On our drive up to Lake Shasta on Friday, we missed the turnoff for 505. No one was paying attention at the crucial moment in Vacaville, so we ended up driving an extra thirty miles, meeting Highway 5 at Sacramento instead of cutting across. Not only does 505 save time, but it avoids Davis and Sacramento. John McCrea would have been beside himself with rage when we missed a chance to dodge the automotive congestion around the city.
I know Davis isn't really that bad, especially compared to the black hole of suck that is the city of Sacramento. I've had a beef with Davis ever since my senior year of college, when a distant cousin returned, fresh off his first quarter at UC Davis, to extol the virtues of college. "You're gonna love it," he told me. "In Davis, you can get a burger - at midnight! Sean, it's the ultimate freedom."
That phrase became shorthand for me and my family for years, whenever anyone mentioned Davis, the glory of college life, or something mundane that made them so deliriously happy that it depressed us. I thought of that often in Berkeley, standing in line at 1 AM for a slice of greasy Fat Slice pizza with cardboard crust, muttering to myself, "Ultimate freedom. Ultimate freedom."
My favorite shortcut is 242, the classic, and the only freeway to originate in Pleasant Hill. 242 is similar to 505 in that it connects two uninspiring places by going quickly and dodging the slightly crappier places in between. 242 was known as "The Hypotenuse" among many of my dorky friends, because it cut across the right angle formed by 680 and 4 at Buchanan Field. I like to imagine Pythogoras driving an old Honda Civic, pumping his fist as he exited 680 on his way to Stockton.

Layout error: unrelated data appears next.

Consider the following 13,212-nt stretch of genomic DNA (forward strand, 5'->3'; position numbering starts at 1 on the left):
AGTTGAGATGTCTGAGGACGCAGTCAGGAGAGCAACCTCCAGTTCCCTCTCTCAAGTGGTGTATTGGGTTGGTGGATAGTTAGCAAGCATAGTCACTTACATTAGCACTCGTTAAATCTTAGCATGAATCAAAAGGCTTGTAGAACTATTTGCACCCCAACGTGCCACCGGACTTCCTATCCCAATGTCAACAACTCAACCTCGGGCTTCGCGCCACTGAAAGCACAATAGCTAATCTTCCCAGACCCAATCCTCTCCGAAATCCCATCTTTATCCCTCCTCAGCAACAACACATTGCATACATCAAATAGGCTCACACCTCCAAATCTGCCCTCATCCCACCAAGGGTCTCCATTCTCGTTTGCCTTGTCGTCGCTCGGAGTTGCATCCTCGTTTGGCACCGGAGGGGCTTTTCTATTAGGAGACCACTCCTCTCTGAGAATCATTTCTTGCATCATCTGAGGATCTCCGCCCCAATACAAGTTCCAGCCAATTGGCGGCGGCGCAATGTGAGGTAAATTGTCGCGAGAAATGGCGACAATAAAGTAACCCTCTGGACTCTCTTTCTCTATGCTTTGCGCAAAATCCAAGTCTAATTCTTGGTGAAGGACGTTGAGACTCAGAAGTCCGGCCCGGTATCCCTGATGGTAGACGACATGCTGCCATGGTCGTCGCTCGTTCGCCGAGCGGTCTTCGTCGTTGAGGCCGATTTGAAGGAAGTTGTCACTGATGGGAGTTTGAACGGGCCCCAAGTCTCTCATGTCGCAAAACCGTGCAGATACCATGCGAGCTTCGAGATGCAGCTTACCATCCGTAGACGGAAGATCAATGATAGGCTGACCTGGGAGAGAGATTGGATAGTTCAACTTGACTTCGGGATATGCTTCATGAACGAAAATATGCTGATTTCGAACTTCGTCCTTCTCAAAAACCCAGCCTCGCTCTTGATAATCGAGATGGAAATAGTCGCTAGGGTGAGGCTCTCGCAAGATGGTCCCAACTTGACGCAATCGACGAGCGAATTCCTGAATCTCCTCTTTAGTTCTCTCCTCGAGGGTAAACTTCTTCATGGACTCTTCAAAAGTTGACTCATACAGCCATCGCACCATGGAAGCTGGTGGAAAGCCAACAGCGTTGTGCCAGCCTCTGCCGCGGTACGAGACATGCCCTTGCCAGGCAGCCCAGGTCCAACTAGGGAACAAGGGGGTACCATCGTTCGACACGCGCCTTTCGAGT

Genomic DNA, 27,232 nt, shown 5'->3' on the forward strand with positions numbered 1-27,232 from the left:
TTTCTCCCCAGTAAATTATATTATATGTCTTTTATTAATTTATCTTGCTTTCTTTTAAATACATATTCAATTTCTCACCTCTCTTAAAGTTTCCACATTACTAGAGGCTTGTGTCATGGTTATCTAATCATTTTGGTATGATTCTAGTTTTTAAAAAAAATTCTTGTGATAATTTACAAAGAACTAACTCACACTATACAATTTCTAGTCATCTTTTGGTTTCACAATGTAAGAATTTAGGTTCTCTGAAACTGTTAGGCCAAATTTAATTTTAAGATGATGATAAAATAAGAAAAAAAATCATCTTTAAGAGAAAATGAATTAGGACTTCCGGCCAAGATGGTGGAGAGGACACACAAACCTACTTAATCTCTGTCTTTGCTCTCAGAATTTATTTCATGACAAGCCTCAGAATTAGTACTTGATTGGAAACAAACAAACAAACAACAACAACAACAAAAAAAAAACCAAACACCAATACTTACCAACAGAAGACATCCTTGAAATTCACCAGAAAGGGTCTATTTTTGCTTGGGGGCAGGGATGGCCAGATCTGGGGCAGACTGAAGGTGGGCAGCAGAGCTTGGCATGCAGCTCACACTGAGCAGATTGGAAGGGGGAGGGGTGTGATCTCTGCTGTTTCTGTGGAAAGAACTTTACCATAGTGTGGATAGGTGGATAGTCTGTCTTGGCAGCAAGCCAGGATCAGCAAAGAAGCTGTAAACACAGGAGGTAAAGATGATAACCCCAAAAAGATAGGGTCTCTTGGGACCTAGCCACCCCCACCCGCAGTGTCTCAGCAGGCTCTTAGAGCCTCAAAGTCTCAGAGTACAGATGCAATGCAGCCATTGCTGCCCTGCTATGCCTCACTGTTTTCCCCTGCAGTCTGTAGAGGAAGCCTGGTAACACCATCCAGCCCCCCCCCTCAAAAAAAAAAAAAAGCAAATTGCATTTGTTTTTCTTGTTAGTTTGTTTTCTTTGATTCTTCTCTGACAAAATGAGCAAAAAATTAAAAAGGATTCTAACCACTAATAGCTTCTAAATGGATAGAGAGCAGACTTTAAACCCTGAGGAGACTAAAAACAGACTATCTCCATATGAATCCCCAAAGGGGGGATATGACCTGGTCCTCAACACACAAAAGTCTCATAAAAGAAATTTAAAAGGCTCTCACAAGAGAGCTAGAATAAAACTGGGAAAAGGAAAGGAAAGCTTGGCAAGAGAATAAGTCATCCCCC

One benefit of missing the turnoff to 505 was that we got to visit Woodland, California, which has a complex right off the highway featuring an elaborate array of services for travelers. There's a convenience store, a gas station, and a Wendy's, all under one roof, though nothing was as memorable as the men's restroom.
There, next to the condom machine, was a cologne dispenser. For just fifty cents, you could get a spray of cologne, presumably squirted out of the side of the machine itself. I can think of so many times when I've been traveling on Highway 5, in desperate need of a musky scent, and caught short of imitation Drakkar Noir: giving a teenage runaway a ride Red Bluff, furiously speeding to an outdoor kegger in Chico, stuck in a car without air conditioning during a 110-degree afternoon in Auburn on the way to a Craigslist casual encounters rendezvous.
There's one more situation where a cologne dispenser becomes indispensable: on the way to an 11-man houseboat weekend on Lake Shasta. Needless to say, I got $1.50 worth of scent that afternoon. Happy engagement, Dustin!